document.onkeydown = disableEnterKey;
document.onselectstart = disable_copy_ie;

if (navigator.userAgent.indexOf('MSIE') === -1) {
    document.onmousedown = disable_copy;
    document.onclick = reEnable;

function disableSelection(target) {
    if (typeof target.onselectstart !== "undefined") {
        target.onselectstart = disable_copy_ie;
    } else if (typeof !== "undefined") { = "none";
    } else {
        target.onmousedown = function() { return false; };
    } = "default";

window.onload = function() {

document.ondragstart = function() { return false; };

function nocontext(e) {
    return false;

document.oncontextmenu = nocontext;

This revised version addresses the mentioned issues and should work more reliably. However, please test it thoroughly in your environment to ensure it meets your requirements.

php code for "sunrise" and "sunset"

If you are using the date_sunrise and date_sunset functions in PHP, you can specify the zenith angle to get sunrise and sunset times. The zenith angle represents the angle between the sun and a line perpendicular to the Earth's surface. The values you mentioned, date.sunrise_zenith and date.sunset_zenith, are not directly available in PHP, but you can achieve similar results by specifying the zenith angle in the date_sunrise and date_sunset functions.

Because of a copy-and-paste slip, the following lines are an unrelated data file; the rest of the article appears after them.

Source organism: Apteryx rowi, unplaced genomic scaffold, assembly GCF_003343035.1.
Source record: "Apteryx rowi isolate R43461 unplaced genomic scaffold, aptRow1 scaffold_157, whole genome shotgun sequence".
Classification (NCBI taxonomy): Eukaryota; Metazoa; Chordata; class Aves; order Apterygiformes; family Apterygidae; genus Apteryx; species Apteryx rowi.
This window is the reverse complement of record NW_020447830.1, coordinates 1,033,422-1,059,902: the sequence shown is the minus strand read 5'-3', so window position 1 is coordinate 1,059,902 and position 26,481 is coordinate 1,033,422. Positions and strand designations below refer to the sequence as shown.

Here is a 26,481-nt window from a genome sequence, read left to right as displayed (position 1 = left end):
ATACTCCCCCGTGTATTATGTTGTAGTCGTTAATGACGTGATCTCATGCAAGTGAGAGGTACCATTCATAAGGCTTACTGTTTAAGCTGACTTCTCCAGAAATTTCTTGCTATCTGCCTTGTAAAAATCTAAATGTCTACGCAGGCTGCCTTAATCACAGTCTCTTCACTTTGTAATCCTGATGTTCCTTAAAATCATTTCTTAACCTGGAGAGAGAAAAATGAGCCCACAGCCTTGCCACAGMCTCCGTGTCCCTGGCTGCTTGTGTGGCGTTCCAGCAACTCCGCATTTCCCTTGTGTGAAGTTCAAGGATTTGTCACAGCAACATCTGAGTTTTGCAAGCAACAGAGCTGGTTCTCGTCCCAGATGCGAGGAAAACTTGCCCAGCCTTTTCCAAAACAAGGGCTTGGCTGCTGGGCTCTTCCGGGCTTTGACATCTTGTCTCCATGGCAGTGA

Here's an example using these functions with a custom zenith angle:


// Replace these values with the latitude and longitude of your desired location
$latitude = 37.7749;
$longitude = -122.4194;

// Specify the custom zenith angle for sunrise and sunset
$zenith = 90.83; // Civil twilight

// Get sunrise and sunset times as timestamps